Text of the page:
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Rebecca Regnery explains how shark finning is threatening the world's sharks.  In her conversation with "The WildLife" host Laurel Neme, she tells how the value of shark fins combined with limited space on fishing vessels encourages many shark fishermen to cut off the fins and toss the rest of the animal back into the water.  In many places shark finning is legal and the regulations that do exist are difficult to enforce.  But that might change as the US Congress seeks to stop this practice by requiring sharks to arrive in port with fins attached and the March 2010 Convention on International Trade in Endangered Species (CITES) Conference of Parties considers proposals to protect several additional shark species. Rebecca Regnery is the Deputy Director for Humane Society International, part of The Humane Society of the United States.  She is responsible for managing the wildlife programs of the Humane Society International and also the organization’s involvement in international treaties and agreements. She co-chairs the Species Survival Network (SSN) Sea Turtle and Marine Fish working groups and leads international efforts to develop policies to put an end to shark finning.  This episode of "The WildLife" aired on The Radiator, WOMM-LP, 105.9 FM in Burlington, Vermont on December 14, 2009. 

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Christine Heinrichs exposes elephant seals’ captivating habits and bizarre lifestyle as she takes us to Piedras Blancas elephant seal rookery on California’s central coast. She tells “The WildLife” host Laurel Neme how elephant seals spend 8 to 10 months a year in the open ocean and that, to find food, they dive incredibly deep, up to a mile underwater.  Twice a year they migrate thousands of miles to their land-based rookeries to give birth, breed, molt and rest. Listen as we meet some of these fascinating creatures — such as bull elephant seals who battle rivals for months only to lose out when the females finally come ashore and a courtly male who escorts his lady friend through hoards of suitors so that she can safely reach the ocean — and find out just how much we still have yet to learn. Christine Heinrichs is a docent with Friends of the Elephant Seal (www.elephantseal.org) who works at Piedras Blancas elephant seal rookery where she helps protect these large marine mammals and educate visitors about their unique characteristics.  She enjoys animals of all kinds, wild and domestic, and has written two books on domestic poultry, How to Raise Chickens and How to Raise Poultry, which focus on raising traditional breeds in small flocks. This episode of THE WILDLIFE aired on The Radiator, WOMM-LP, 105.9 FM in Burlington, Vermont on December 7, 2009.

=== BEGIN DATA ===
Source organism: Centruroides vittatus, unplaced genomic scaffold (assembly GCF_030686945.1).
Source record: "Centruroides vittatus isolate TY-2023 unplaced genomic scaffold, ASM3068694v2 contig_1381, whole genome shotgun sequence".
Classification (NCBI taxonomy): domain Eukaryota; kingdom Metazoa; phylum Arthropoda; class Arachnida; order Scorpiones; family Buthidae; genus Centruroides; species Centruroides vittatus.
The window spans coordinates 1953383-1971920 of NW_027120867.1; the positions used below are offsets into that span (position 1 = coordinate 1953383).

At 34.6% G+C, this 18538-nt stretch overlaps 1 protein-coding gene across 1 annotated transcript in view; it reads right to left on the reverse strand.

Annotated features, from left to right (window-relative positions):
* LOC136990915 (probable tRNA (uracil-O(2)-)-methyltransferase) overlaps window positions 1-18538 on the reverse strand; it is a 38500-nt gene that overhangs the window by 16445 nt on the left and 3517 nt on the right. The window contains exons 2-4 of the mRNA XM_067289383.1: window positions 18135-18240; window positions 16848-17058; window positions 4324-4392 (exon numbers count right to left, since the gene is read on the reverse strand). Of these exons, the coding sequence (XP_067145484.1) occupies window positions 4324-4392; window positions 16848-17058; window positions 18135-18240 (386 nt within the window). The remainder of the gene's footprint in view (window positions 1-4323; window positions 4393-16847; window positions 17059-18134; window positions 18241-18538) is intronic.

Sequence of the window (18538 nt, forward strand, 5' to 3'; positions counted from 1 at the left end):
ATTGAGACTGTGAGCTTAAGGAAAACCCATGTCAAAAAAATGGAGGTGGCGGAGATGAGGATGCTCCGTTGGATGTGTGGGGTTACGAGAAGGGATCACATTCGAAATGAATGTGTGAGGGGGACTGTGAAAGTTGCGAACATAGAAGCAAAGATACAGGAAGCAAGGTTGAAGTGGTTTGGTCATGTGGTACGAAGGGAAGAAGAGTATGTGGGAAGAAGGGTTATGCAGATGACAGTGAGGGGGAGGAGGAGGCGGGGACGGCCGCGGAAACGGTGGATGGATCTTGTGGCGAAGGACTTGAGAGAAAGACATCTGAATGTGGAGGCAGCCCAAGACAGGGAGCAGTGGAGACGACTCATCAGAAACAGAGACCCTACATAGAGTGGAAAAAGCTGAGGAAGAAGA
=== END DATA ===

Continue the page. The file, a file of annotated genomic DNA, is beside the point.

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Welcome

Welcome to THE WILDLIFE, a podcast for animal lovers who want to learn more about the natural world.  Through interviews with scientists and other wildlife investigators, we'll explore the secrets of the animal world and meet the people at the forefront of efforts to protect some interesting and special creatures.  The program airs on WOMM-LP, the Radiator, 105.9 FM in Burlington, Vermont every Monday from 1-2 pm EST.  It live streams at theradiator.org.  To learn more about Laurel Neme, the host of this program, visit her website at www.laurelneme.com.  Comments and suggestions for upcoming shows are always welcome.  Contact Laurel and laurel@laurelneme.com.